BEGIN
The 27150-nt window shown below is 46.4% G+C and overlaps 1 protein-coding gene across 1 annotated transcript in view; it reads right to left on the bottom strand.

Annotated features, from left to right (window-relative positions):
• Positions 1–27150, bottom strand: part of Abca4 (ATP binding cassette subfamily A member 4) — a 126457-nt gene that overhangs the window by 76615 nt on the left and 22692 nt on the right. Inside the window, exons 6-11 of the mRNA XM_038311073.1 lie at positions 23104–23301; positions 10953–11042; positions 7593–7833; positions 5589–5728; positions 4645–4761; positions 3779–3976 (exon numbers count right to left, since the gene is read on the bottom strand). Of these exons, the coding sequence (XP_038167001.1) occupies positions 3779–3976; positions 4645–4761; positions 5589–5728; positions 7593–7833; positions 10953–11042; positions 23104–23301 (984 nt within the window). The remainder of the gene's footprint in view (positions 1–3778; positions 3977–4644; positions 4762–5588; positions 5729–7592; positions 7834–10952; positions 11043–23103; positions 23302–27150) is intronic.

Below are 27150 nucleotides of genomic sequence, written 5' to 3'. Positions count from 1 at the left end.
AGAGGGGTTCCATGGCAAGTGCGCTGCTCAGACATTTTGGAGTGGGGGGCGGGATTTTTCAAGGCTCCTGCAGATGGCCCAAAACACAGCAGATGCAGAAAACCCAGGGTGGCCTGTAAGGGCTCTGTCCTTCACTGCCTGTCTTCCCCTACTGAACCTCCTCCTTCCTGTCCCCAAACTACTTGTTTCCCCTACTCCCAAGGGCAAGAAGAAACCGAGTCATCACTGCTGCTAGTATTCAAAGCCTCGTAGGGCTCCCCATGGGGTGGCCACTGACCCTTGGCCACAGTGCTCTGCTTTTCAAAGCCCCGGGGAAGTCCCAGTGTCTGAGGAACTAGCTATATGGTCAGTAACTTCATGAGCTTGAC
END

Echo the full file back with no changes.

The 27150-nt window shown below is 46.4% G+C and overlaps 1 protein-coding gene across 1 annotated transcript in view; it reads right to left on the bottom strand.

Annotated features, from left to right (window-relative positions):
• Positions 1–27150, bottom strand: part of Abca4 (ATP binding cassette subfamily A member 4) — a 126457-nt gene that overhangs the window by 76615 nt on the left and 22692 nt on the right. Inside the window, exons 6-11 of the mRNA XM_038311073.1 lie at positions 23104–23301; positions 10953–11042; positions 7593–7833; positions 5589–5728; positions 4645–4761; positions 3779–3976 (exon numbers count right to left, since the gene is read on the bottom strand). Of these exons, the coding sequence (XP_038167001.1) occupies positions 3779–3976; positions 4645–4761; positions 5589–5728; positions 7593–7833; positions 10953–11042; positions 23104–23301 (984 nt within the window). The remainder of the gene's footprint in view (positions 1–3778; positions 3977–4644; positions 4762–5588; positions 5729–7592; positions 7834–10952; positions 11043–23103; positions 23302–27150) is intronic.

Below are 27150 nucleotides of genomic sequence, written 5' to 3'. Positions count from 1 at the left end.
AGAGGGGTTCCATGGCAAGTGCGCTGCTCAGACATTTTGGAGTGGGGGGCGGGATTTTTCAAGGCTCCTGCAGATGGCCCAAAACACAGCAGATGCAGAAAACCCAGGGTGGCCTGTAAGGGCTCTGTCCTTCACTGCCTGTCTTCCCCTACTGAACCTCCTCCTTCCTGTCCCCAAACTACTTGTTTCCCCTACTCCCAAGGGCAAGAAGAAACCGAGTCATCACTGCTGCTAGTATTCAAAGCCTCGTAGGGCTCCCCATGGGGTGGCCACTGACCCTTGGCCACAGTGCTCTGCTTTTCAAAGCCCCGGGGAAGTCCCAGTGTCTGAGGAACTAGCTATATGGTCAGTAACTTCATGAGCTTGAC